The journey to Germany from Syria was harrowing beyond the capacity of most of us to imagine. After a month-long overland journey of hardship and danger, the two sisters and a larger group met with smugglers in some woods near Izmir in Turkey to get their boat. Their dinghy was meant for 6 but was packed with 20 people. When it began to founder, the two girls, powerful swimmers, guided the flimsy boat for three and a half hours in the gathering darkness to Lesbos. That was just the beginning. They walked for days at a time, sleeping in fields, or churches (perhaps to the churches' credit?). But here is the point of the story for preaching. Even though they had money, they were poorly treated in Europe. Taxis would not stop for them, and restaurants refused to serve them. Yusra remembered, though, that "there were good people, too." She told how, when she first arrived, she had no shoes. There was a Greek girl about her age who saw her and gave her the shoes off her own feet.

"Nobody can do everything, but everybody can do something..." in the name of the Lord, and the small loaves and fishes will be multiplied by the Spirit.

3) At the top of the front page of the NYTimes for July 24, there is a stunning nighttime photograph: it shows two automobiles and two men with heads bowed, one gripping the shoulders of the other in a sort of embrace, both of them silhouetted against the glare of their headlights. One man is a large, tall, youngish-looking cop. The other is a smaller, much older man with grey hair. The caption explains that Pastor Dwayne Hewett of Hiram, GA, has pulled over to lay on hands and pray for the safety of Deputy Matt Stachowicz.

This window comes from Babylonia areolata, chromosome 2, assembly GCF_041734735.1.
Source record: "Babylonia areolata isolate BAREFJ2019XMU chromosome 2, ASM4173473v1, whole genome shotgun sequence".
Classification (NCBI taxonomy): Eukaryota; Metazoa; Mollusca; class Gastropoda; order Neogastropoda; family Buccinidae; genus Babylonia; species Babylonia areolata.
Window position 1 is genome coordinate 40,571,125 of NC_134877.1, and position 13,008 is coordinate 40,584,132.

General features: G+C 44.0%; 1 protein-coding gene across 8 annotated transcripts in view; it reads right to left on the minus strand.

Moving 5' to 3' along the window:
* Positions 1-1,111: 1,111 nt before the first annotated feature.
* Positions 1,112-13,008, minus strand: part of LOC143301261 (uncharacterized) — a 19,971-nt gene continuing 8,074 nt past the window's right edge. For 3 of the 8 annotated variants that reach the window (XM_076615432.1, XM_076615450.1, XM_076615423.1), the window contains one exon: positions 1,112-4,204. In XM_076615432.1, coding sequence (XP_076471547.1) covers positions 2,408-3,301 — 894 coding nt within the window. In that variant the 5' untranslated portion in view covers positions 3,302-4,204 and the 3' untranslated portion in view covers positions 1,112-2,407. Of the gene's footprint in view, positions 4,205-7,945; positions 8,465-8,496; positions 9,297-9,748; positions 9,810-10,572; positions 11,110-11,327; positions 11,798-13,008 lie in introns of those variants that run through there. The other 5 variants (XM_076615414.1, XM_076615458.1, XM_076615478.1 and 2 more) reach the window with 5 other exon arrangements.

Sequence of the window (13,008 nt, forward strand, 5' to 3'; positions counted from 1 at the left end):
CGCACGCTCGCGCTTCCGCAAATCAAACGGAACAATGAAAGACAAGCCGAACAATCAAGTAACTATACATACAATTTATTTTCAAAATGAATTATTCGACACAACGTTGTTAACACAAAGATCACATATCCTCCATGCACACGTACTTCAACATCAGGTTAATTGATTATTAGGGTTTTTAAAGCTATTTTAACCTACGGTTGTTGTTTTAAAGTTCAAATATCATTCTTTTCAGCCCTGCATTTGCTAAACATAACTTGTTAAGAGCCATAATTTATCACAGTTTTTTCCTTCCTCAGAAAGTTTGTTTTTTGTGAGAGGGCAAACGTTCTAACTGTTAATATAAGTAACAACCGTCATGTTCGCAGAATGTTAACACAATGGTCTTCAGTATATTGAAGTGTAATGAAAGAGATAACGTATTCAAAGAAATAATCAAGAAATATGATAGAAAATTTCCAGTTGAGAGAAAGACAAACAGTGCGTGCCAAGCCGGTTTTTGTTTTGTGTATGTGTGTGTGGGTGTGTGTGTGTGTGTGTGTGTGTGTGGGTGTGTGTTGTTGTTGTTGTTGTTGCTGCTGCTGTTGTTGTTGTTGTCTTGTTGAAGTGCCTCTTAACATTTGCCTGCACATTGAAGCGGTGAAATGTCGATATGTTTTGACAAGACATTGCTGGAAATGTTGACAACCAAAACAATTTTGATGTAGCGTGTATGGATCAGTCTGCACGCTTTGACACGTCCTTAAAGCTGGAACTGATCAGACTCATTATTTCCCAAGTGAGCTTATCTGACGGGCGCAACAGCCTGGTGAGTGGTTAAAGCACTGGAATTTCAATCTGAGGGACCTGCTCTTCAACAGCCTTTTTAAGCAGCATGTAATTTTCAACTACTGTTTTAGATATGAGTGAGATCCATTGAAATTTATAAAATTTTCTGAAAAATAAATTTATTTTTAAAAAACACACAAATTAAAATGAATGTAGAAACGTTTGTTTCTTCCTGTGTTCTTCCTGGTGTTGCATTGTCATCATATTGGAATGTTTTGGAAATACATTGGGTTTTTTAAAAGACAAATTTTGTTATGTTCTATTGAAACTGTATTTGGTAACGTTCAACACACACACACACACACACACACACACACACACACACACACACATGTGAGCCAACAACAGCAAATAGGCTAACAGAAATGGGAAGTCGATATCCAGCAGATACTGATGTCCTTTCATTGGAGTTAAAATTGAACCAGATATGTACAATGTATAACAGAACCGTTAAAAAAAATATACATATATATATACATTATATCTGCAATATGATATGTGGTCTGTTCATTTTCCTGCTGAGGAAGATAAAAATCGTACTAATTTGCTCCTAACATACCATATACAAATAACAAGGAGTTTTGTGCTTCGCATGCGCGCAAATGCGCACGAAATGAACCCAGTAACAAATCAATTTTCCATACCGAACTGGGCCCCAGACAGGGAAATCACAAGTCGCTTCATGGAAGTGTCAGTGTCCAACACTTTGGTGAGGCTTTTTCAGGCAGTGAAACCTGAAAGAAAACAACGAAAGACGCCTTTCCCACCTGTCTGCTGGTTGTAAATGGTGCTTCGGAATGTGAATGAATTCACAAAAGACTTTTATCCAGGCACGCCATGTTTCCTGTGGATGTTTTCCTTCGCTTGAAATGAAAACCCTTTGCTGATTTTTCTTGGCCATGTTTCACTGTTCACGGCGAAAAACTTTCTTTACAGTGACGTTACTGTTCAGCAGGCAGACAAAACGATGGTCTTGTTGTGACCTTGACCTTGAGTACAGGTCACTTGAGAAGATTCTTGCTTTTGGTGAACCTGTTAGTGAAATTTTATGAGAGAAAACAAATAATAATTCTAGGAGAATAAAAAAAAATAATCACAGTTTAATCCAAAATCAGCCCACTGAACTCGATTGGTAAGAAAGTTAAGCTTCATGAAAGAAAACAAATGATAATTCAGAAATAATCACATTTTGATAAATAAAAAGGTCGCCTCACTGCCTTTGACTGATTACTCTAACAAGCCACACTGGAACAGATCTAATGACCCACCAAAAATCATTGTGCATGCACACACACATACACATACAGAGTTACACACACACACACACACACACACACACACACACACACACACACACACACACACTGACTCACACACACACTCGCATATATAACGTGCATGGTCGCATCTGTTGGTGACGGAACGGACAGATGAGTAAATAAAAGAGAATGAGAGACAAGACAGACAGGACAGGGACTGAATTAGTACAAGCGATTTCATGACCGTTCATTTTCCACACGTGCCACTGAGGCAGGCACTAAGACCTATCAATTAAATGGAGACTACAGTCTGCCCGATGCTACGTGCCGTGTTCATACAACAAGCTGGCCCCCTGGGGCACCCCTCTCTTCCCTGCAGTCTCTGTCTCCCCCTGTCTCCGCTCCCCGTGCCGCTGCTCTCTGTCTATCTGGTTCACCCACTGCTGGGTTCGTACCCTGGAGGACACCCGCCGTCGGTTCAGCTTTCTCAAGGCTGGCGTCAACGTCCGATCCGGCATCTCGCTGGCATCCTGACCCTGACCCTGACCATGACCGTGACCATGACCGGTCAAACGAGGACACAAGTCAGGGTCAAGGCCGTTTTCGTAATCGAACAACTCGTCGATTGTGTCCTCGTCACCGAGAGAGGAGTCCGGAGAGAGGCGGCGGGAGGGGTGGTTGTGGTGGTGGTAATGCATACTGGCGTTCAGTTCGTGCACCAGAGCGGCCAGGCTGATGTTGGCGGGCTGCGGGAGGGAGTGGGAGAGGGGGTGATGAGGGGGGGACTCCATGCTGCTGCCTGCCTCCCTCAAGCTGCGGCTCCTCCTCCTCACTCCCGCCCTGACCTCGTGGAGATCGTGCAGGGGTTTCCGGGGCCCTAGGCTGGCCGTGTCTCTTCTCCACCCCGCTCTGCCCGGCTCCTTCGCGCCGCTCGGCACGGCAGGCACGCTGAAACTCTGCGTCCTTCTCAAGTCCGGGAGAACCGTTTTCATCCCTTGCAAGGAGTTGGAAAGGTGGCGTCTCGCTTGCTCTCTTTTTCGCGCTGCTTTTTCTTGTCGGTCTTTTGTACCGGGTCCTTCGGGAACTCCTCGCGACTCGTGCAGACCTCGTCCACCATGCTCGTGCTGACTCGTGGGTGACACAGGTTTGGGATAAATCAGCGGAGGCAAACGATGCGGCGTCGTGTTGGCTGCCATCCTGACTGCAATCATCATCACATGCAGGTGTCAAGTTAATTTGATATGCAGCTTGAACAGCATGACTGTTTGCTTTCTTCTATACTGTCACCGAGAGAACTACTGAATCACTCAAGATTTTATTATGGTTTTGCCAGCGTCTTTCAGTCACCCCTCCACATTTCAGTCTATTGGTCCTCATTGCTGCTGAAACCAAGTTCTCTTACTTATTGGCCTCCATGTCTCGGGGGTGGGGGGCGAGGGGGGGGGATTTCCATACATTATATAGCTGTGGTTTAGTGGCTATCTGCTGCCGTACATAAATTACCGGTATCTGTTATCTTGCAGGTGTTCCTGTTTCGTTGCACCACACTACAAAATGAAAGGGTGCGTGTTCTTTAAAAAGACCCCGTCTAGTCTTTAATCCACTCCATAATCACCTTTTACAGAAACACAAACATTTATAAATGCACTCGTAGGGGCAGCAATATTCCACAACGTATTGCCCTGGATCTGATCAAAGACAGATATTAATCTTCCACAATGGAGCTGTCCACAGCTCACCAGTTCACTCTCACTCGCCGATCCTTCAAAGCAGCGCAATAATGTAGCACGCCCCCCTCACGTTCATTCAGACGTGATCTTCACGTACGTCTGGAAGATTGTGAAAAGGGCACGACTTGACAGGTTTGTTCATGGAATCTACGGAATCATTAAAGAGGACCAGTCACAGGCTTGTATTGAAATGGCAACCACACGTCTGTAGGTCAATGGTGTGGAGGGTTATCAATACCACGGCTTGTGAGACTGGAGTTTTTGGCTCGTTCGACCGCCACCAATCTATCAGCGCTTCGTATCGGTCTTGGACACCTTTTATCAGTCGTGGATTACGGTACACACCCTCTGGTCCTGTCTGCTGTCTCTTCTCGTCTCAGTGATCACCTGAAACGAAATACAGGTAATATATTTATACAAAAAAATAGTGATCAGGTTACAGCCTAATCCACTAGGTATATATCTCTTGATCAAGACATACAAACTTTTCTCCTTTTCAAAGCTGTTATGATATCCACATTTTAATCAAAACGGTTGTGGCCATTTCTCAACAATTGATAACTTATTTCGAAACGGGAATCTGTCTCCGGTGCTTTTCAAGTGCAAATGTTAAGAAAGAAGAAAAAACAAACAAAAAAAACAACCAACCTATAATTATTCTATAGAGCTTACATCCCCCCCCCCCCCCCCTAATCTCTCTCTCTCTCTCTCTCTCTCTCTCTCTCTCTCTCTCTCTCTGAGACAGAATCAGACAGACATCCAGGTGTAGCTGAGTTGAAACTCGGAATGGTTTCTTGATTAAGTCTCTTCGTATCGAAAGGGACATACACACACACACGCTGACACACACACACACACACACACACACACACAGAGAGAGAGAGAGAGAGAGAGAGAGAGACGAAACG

(This is the sort of thing I was saying in my Rumination about the black church. The NYTimes has little respect for prayer, as a rule, but the African-American church still commands respect. )
This photo is accompanied by a long article ("One Shift: Officers Patrol an Anxious America").  Ten reporters in ten different parts of the country rode along with cops on their shifts. It's a rich portrait. I especially liked the vignette about a Houston cop, just a few days after the massacre in Dallas, who responds to an urgent dispatch about a man waving a gun in front of a laundromat. The cop goes--alone--to investigate. He finds three Hispanic men and one black man in the street. He requires them to lie face down, handcuffed, on the pavement. Finding them unarmed, he lets them go. One of the men puts up his hands and, smiling, says, "Thanks for not shooting me." The cop says as he drives away, "Y'all have a good one."